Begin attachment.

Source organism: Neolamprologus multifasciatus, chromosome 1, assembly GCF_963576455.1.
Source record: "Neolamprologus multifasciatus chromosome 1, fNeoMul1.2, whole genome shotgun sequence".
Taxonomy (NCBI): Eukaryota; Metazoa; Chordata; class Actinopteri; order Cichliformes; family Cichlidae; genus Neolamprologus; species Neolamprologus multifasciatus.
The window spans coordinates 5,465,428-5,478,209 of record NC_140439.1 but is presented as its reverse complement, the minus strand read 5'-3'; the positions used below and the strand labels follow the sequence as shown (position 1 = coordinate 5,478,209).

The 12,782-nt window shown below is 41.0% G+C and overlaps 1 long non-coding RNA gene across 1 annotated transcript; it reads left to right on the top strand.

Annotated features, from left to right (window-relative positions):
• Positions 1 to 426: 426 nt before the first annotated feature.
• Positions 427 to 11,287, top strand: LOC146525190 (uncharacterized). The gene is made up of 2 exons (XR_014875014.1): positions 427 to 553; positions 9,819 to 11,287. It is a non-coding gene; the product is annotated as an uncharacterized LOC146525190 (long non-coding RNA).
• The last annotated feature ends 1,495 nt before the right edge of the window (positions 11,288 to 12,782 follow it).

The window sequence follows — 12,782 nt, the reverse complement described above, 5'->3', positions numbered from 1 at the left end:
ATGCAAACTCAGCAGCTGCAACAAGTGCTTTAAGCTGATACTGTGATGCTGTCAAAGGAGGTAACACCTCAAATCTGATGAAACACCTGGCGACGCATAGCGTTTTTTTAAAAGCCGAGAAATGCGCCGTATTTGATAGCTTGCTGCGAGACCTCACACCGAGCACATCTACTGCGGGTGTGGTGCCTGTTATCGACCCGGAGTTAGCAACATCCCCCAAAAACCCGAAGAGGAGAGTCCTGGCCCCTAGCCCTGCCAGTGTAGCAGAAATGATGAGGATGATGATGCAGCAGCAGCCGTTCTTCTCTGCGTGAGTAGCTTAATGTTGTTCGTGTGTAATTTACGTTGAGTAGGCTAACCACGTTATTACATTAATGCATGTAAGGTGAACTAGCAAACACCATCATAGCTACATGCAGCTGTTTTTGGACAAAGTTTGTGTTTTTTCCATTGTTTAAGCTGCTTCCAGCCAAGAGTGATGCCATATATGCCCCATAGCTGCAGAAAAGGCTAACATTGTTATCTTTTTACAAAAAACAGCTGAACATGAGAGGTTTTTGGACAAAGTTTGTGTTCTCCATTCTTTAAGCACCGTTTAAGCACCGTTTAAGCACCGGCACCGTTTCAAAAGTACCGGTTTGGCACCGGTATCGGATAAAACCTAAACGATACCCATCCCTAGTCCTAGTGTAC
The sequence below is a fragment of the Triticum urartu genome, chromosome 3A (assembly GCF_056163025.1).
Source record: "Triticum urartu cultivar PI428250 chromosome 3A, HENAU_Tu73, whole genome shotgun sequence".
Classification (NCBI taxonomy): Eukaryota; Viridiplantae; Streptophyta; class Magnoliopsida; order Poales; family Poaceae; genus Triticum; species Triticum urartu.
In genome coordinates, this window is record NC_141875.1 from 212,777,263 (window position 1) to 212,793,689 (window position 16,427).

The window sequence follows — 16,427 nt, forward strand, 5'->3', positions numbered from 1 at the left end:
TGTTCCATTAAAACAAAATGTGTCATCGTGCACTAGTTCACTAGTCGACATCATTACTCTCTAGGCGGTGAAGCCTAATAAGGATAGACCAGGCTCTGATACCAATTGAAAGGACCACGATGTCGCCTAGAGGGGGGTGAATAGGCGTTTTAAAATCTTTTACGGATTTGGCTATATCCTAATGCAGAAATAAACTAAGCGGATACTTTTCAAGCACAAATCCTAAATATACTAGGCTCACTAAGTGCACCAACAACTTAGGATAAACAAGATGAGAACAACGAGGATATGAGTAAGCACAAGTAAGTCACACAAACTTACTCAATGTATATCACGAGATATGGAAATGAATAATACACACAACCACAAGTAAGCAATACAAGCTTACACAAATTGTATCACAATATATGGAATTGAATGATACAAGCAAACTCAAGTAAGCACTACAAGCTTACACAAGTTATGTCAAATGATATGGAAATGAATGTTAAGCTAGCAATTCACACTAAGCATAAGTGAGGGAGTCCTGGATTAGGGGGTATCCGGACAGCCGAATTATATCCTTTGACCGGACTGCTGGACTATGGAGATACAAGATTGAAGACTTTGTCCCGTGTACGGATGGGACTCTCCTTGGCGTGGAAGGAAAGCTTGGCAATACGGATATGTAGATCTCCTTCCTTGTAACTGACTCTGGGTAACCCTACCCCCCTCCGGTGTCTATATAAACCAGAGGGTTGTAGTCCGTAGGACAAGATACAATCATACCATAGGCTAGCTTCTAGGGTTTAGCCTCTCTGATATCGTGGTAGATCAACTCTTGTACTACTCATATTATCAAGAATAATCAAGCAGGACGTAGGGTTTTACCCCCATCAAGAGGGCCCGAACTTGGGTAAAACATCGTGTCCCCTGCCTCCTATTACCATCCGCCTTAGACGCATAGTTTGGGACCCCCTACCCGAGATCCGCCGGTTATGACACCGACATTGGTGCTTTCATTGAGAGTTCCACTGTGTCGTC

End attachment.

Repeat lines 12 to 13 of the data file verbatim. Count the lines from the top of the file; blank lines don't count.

The sequence below is a fragment of the Triticum urartu genome, chromosome 3A (assembly GCF_056163025.1).
Source record: "Triticum urartu cultivar PI428250 chromosome 3A, HENAU_Tu73, whole genome shotgun sequence".